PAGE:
Casa by the Sea

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Casa by the Sea was a behavior modification facility located in Ensenada, Baja California, Mexico. (Satellite photo from Google Maps)

It was associated with World Wide Association of Specialty Programs and Schools (WWASP). In 2004, it was shut down by Mexican authorities due to claims of child abuse.

Program description[redigér]

Some detainees arrived tricked by their families but parents were advised to use a teen escort company. Description of such an event was published by Legal Affairs <Ref>WANT YOUR KID TO DISAPPEAR?, by Nadya Labi (July 2004, Legal Affairs)</Ref>.

Level system[redigér]

Both programs consisted of six levels. New detainees started at level 1, which had no privileges of any kind. They were followed round the clock by a junior staff member (A detainee on level 4 to 6). They had to show good behavior and attend a number of seminars in order to be voted up to the next level by their fellow detainees and therapists.

They were given a full physical examination, school assessment and an individual educational program, which they began working on immediately. At first, no phone calls were allowed, but parents and detainees were allowed to write letters to each other. Children were put into small groups, and each parent had an assigned time to speak with the group leader once a week for a half hour to discuss their child's progress.

Once Level 3 was achieved, a detainee was given phone privileges home as well as more privileges at the school, on and off the grounds. Levels 4 through 6 built on the foundations of the first three levels, adding new responsibilities and role reversal situations, with detainees working closely with kids coming in new to the program. Their training as a staff member was based solely on their own experiences in the program.

Outside of seminars, no contact with the opposite sex were allowed. Whenever people of the opposite sex were about to pass each other, they were required to stare at the ground rather than look at each other. Low level detainees were not allowed to look at the surroundings outside the campus. In early 2003 there was a co-ed activity where all detainees level 4 to 6 could mingle and eat pizza. Coincidentally there was a photographer during the entire event.


Negative behavior was addressed at once. Because there were only Spanish-speaking staff employed, any talk in English outside group therapy was regarded as negative behavior. Detainees who did not know Spanish before they arrived were punished until they learned the language.

Punishment consisted of being restrained and guided to a room where they could be forced to sit on the floor and look at a wall for hours. Detainees who continued to resist the program, could be transferred to a more harsh facility like High Impact (where detainees were kept in dog cages <Ref>How To Save A Troubled Kid, by Maia Szalavitz November 2004</Ref> , if they had problems with food) or Tranquility Bay.

In the news[redigér]

Claims of lack of respect for their sexual orientation were made by former detainees. They even claim that the facility was used to impose a different sexual orientation upon them <Ref>The Battle Over Gay Teens, Time Magazine, october 2005</Ref>. Parents have complained about the lack of therapy at the facility. There were complains about overcrowding (Children slept in hallways). They describe it a lock-down facility with low-paid and uneducated staff <Ref>Parents Shopping for Discipline Turn to Harsh Programs Abroad, New York Times, Marts 2003</Ref>.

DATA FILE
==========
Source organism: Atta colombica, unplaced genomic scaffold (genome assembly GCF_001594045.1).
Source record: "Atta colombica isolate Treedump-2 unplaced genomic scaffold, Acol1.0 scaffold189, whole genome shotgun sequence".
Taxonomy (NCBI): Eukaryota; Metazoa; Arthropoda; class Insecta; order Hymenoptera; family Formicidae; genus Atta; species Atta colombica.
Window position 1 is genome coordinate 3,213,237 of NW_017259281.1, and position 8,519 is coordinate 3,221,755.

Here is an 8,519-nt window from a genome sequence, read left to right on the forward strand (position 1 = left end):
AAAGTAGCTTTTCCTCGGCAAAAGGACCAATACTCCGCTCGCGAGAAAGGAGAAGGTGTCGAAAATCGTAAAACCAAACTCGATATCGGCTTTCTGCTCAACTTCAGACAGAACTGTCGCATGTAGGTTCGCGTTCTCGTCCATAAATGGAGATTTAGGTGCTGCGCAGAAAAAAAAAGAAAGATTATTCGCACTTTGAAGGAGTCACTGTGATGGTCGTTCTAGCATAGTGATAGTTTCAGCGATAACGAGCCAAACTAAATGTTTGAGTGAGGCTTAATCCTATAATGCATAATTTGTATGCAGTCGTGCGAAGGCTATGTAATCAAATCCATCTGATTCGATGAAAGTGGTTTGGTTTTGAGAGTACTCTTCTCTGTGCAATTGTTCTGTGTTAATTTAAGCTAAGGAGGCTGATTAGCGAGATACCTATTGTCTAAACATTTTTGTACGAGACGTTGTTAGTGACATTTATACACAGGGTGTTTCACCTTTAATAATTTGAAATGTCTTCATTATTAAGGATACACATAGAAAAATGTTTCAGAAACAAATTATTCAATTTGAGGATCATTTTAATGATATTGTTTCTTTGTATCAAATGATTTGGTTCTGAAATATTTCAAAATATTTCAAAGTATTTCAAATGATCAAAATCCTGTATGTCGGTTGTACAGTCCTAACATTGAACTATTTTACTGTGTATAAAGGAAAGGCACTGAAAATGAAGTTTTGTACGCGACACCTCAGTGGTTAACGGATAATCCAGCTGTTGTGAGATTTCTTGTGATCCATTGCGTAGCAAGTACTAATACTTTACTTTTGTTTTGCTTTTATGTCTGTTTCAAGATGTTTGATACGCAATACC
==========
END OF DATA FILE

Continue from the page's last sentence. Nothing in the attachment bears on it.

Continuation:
Former detainees complained of emotional scars due to their stay there <Ref>The Worse Experience of My Life, by Melanie L.</Ref> <Ref>The lessons I learned at Casa by the Sea, by Sarah Barlow</Ref> <Ref>Casa by the Sea: A memory that will haunt me forever, by Jennifer Ilona Chambard</Ref>. An inmate on death row in Texas considers the surroundings on death row to be better than at the facility <Ref name="mp">Casa by the sea, Save Michael Perry</Ref>.

The facility was also occupied by European detainees. Those detainees, who came from societies with a more broad-minded and developed youth culture, were exposed to treatment that were so far from their daily life, that it was very close to torture <Ref>Banished to boot camp, BBC, January 2003</Ref>.

When the facility did shut down, a lot of parents - who themselves had attended seminars where they have been exposed to brainwashing techniques <Ref>Breaking the Vow of Secrecy</Ref> - were outraged when the news about the closure reached them. Some of the detainees had another opinion about the situation <Ref>Parents, youths shocked by sudden closure of school for troubled teens, SignonSanDiago 2004</Ref>

Seaside academy[redigér]

The facility was believed to have reopened in 2006 as Seaside academy but it later turned out that it was a new facility now known as Oceanside Teen Center.

Notable alumni[redigér]

Notable alumni from Casa by the Sea include:

  • Christina Parkins - daughter of former actor Barbara Parkins <Ref name=anti-wwasp1/>
  • Michael Perry - Executed by the State of Texas based on alleged crimes <ref name=mp/>
  • Redmond O'Neal - son of the actors Farrah Fawcett and Ryan O'Neal was detained at this facility <Ref name="anti-wwasp1">Farrah Fawcett's kid..., Anti-wwasp Casa by the sea forum</Ref>

In the media[redigér]

External links[redigér]

Info pages[redigér]

Community groups[redigér]

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